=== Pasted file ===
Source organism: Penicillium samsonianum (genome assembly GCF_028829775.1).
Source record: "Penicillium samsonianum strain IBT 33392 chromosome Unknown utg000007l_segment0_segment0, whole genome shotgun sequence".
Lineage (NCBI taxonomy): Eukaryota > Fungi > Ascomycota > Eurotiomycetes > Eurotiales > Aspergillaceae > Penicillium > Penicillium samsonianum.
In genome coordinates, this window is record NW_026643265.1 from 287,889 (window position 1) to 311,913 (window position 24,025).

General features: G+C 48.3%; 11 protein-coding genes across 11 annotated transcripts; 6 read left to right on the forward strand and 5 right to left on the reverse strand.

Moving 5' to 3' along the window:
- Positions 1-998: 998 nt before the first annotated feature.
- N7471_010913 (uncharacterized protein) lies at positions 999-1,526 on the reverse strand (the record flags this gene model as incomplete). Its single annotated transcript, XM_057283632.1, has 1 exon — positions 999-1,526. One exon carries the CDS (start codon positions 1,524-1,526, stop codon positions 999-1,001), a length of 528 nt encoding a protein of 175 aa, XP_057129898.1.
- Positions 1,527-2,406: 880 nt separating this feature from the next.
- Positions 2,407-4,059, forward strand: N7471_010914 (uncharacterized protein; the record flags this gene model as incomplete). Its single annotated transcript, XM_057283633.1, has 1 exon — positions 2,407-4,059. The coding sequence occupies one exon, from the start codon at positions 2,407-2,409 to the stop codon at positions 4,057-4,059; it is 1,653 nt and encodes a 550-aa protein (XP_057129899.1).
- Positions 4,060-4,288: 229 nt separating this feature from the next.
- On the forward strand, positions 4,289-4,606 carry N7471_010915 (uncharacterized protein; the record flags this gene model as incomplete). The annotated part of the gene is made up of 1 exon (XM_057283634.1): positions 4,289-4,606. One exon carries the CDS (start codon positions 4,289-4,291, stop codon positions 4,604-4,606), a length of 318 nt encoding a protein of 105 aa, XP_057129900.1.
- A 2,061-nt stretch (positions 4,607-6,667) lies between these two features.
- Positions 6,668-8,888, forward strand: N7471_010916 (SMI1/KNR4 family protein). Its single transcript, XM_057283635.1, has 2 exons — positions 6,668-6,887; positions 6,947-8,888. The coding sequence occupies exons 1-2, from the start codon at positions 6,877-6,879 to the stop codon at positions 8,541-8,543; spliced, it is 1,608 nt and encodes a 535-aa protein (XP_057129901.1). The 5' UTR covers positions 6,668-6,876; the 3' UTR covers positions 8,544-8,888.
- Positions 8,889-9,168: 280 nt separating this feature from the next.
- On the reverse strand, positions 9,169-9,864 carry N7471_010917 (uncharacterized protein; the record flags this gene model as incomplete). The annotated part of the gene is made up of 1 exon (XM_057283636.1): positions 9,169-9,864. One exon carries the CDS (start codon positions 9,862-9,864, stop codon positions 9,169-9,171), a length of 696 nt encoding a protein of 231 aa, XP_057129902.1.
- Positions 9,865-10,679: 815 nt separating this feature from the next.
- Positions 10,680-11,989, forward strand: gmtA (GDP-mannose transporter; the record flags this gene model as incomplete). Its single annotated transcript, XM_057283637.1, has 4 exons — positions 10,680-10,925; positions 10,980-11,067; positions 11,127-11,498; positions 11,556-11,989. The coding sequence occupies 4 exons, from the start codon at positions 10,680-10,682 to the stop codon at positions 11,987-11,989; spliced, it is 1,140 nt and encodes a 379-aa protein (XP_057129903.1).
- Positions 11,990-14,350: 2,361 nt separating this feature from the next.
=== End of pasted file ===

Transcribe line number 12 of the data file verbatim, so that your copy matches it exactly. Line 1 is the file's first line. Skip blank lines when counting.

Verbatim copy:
- On the forward strand, positions 4,289-4,606 carry N7471_010915 (uncharacterized protein; the record flags this gene model as incomplete). The annotated part of the gene is made up of 1 exon (XM_057283634.1): positions 4,289-4,606. One exon carries the CDS (start codon positions 4,289-4,291, stop codon positions 4,604-4,606), a length of 318 nt encoding a protein of 105 aa, XP_057129900.1.